This delicious and super easy lemon gnocchi is the perfect weeknight dinner that will be ready in 30 minutes! It's ready in one pan, is super creamy, and is dairy-free (if you can believe me!)!
Why This Recipe Is Awesome
This lemon gnocchi recipe has so much going for it! The fresh lemon brings out the energy of spring, the creamy sauce keeps you warm on a cool night, and one-pot cooking makes any busy person very happy to have fewer dishes! But for real, some key reasons why we think this recipe is so awesome are:
- Quick: This quick dinner is ready in 30 minutes making it the perfect meal for the entire family. It also doesn’t require any prep other than slicing open a lemon, so 30 minutes includes all the time to make the recipe! In my experience, that is about the maximum time I have between tummies rumbling and folks' grumbling.
- One Pan: The gnocchi for this dish cooks right in the sauce! This means less work for cleanup and less equipment needed. All you need is a large pot or deep skillet.
- Vegan and can be Gluten Free: I am obsessed with this lemon gnocchi! And, because I am mostly dairy free, I knew it needed to be creamy AND dairy free considering how much I am eating it. As for gluten-free, that is thanks to gluten-free gnocchi if you want to use that.
- But it doesn’t have to be vegan or gluten-free! Although our household has a more limited diet, you do not need to make this dairy-free or gluten-free if you don’t want to or don’t have those ingredients. It is such a simple recipe that to make this with dairy and gluten, you just have to use regular milk and potato gnocchi instead of what we use.
- Simple Ingredients: I feel like recipes that meet dietary restrictions often use specialty ingredients, but this recipe doesn’t! Yes, you'll need gluten-free gnocchi and oat milk but both of those we are able to find at our local grocery store, Target, and Walmart.
Ingredients and Substitutions
All substitutions are a 1:1 substitutes unless otherwise noted.
Dairy-Free Gnocchi: We like to use the 40% cauliflower gnocchi from Green Giant, found in the frozen aisle like this one, but you can use gluten-free gnocchi with a few modifications. When I refer to gluten-free gnocchi, I mean one made with gluten-free flour - not cauliflower or veggie gnocchi.
If using gluten-free gnocchi or veggie gnocchi, you will need 2 packs of it (rather than 1 for regular gnocchi) because the gluten-free and veggie gnocchi does not absorb or thicken the sauce as gluten gnocchi does. If you need dairy-free or vegan gnocchi, just be sure to check the ingredients as some store-bought versions use milk.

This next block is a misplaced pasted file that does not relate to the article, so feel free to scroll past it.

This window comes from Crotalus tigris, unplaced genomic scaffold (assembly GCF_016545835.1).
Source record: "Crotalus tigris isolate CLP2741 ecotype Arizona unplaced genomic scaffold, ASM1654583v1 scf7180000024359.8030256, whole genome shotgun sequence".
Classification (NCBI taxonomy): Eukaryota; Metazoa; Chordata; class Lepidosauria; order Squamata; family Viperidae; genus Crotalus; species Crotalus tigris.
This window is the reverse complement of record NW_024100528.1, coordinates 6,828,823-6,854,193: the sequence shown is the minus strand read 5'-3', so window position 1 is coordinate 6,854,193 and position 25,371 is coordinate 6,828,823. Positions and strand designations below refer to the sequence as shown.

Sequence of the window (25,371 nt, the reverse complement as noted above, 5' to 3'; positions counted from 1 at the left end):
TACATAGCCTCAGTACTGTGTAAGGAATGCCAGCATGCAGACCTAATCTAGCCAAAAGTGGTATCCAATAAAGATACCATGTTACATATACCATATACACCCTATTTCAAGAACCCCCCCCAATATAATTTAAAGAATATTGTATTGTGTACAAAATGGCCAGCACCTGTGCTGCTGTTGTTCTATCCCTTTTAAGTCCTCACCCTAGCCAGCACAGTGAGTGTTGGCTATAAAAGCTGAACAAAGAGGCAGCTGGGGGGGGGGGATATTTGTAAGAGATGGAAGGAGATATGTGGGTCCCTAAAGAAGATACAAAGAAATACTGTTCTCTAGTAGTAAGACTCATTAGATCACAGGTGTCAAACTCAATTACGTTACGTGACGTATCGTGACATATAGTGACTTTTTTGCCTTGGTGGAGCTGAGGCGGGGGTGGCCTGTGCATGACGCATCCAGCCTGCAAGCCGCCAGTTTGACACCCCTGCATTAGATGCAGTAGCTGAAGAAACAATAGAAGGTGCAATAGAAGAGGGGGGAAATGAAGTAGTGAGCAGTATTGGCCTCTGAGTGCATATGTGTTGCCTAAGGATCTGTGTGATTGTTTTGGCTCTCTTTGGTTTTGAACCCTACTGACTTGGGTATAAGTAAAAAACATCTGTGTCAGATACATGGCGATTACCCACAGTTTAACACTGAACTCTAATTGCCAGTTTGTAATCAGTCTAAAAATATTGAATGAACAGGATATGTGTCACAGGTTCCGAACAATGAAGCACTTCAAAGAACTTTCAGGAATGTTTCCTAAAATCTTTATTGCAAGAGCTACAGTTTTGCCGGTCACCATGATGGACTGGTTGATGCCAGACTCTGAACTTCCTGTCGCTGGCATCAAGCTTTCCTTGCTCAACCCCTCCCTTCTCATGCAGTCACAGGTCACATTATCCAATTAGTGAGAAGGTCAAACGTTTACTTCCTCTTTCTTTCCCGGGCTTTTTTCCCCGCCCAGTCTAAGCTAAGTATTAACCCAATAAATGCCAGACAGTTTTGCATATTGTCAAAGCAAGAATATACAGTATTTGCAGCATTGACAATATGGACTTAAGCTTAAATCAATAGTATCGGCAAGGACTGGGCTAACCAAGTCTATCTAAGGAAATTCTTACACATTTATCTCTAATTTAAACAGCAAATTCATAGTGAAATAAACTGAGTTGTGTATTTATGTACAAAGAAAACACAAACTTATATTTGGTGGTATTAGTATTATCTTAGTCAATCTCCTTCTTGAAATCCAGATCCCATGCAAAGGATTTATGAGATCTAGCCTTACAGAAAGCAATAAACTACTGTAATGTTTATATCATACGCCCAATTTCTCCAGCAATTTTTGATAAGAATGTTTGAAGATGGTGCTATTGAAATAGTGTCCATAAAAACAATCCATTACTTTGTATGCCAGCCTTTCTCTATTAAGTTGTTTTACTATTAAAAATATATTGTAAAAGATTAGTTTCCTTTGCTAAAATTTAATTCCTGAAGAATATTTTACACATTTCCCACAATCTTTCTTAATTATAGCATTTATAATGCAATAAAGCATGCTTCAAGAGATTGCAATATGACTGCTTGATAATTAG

Substitutions: You can use any kind of gnocchi you like - potato, kale, etc, it does not have to be gluten-free. It can be frozen, shelf-stable, or refrigerated. Depending on the type you use, the sauce may react differently. If you are using a type of gnocchi other than a gluten-free gnocchi and your sauce seems different than our photos, check out our Joy Tips for troubleshooting.
Oat Milk: Oat milk doesn’t have much flavor, making it a great choice for a creamy base for this lemon pasta.
Substitutions: You can use your milk of choice coconut milk. This can be cow’s milk, heavy cream, cashew milk, soy milk, etc.
Corn Starch: Corn starch is awesome when used sparingly. In this sauce, it's used to thicken the sauce without needing cheese or dairy. But, if too much is used, the sauce will become gluey. Also, be careful to ensure your cornstarch is gluten-free if you are celiac.
Substitutions: You can use arrowroot powder if you do not have corn starch.
Lemon: We use the zest of a lemon and fresh lemon juice to pack a real lemon punch!
Substitutions: You can leave out the lemon zest if you don't have a lemon and just use 2 tablespoons of lemon juice.
Dijon Mustard: I always like to add a little mustard to pasta sauce that isn’t red sauce. It adds tons of flavor and spice without us having to add tons of ingredients.
Substitutions: You can use spicy mustard or another type of brown mustard in place of Dijon.
Basil: Of course we need basil in this Italian-inspired pasta dish!
Substitutions: Fresh is always best for basil but if you cannot find fresh, sometimes stores sell tubs of minced basil in the produce section. You can use 2 tablespoons of this instead of fresh basil in a pinch.